Private equity magnate Lynn Tilton and her Patriarch Partners firm have dropped Skadden Arps in favor of Gibson Dunn in their various legal battles, after a string of losses and a Second Circuit decision that rebuffed Tilton’s challenge to the U.S. Securities and Exchange Commission’s in-house court.

  • June 24, 2016

    Sabine Creditors' Bid To Sue Over Merger Blocked On Appeal

    A New York federal judge on Friday let stand a ruling that blocks unsecured creditors of Sabine Oil & Gas from bringing litigation against the company’s secured lenders over a disastrous tie-up with Forest Oil as the company continues to pursue a Chapter 11 restructuring.

  • June 24, 2016

    Pharma Rep Takes Malicious Prosecution Suit To High Court

    A pharmaceutical sales representative who claims his former employer conspired with the government to set him up as a fall guy for criminal drug misbranding has taken his suit against the alleged conspirators to the U.S. Supreme Court after the Second Circuit refused to resurrect his claims in March.

  • June 24, 2016

    CNN Says TVEyes More Like Meltwater Than Google Books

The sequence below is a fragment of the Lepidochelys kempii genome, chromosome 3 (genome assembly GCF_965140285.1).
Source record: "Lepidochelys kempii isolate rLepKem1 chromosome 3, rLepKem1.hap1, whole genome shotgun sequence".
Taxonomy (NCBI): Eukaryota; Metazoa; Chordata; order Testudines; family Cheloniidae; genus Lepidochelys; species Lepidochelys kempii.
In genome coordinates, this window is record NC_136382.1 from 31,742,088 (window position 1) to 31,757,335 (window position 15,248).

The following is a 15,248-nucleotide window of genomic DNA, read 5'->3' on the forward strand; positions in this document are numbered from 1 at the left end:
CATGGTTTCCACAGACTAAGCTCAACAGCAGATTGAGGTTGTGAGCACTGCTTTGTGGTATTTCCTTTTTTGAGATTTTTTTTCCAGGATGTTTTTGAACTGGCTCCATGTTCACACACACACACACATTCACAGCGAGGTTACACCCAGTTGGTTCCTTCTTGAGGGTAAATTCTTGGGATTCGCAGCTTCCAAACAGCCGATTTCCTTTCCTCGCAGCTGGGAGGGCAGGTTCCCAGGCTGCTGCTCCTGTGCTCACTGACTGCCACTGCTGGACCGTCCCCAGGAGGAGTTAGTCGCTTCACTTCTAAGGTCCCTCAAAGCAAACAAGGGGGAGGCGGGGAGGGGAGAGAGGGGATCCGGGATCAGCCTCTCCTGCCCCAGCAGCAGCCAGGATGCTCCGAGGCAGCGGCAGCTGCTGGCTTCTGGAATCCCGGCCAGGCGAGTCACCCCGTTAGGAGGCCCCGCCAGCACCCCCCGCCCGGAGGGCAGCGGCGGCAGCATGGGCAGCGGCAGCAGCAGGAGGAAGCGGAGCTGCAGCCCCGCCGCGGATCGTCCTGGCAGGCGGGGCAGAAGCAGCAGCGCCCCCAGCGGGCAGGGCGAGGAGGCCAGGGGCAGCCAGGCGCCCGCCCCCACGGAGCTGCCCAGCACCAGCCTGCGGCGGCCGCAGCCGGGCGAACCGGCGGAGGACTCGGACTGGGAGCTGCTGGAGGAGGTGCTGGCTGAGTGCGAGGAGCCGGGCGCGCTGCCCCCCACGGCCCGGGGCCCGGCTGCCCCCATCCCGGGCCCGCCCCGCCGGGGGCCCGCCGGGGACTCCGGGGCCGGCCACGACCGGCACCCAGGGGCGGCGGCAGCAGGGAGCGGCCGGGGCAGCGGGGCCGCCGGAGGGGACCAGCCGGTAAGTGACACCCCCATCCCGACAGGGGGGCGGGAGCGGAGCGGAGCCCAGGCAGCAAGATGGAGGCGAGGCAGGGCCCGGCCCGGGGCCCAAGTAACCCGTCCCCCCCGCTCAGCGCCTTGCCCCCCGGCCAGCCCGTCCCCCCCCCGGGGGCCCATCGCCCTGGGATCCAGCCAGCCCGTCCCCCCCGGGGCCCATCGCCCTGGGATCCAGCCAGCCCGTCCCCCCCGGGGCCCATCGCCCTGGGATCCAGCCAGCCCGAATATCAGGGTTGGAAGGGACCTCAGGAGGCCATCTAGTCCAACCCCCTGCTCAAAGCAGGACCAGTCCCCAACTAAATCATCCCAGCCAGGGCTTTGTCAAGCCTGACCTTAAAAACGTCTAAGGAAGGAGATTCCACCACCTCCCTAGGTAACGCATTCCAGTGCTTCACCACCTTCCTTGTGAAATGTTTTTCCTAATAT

CNN, Hearst Television and others threw their weight behind Fox News on Friday in the network’s effort to shut down media-monitoring service TVEyes, comparing the startup to so-called “clipping services” that have been declared illegal.

  • June 24, 2016

    Black Homeowners Want Morgan Stanley Class Action Revived

    A proposed class of black Detroit homeowners asked the Second Circuit Friday to resurrect their lawsuit, claiming the group's commonality and arguing that Morgan Stanley pushed a defunct subprime lender to provide risky loans to black borrowers and had profited off the debt’s securitization.

  • June 24, 2016

    No Defect In Black & Decker Utility Knife, Jury Finds

    A New York federal jury on Thursday found that a utility knife made by Stanley Black & Decker Inc. wasn’t defective, as claimed by a Canadian construction worker who sliced his arm with one while installing windows at a high school.

  • June 24, 2016

    Anguilla Bank's Quest For Ch. 11 Discovery Dealt Setback

    A New York bankruptcy judge indicated Friday that it's unlikely he would allow a subsidiary of the failed National Bank of Anguilla the ability to subpoena a Caribbean banking regulator over its decision to transfer $175 million to a U.S. bank.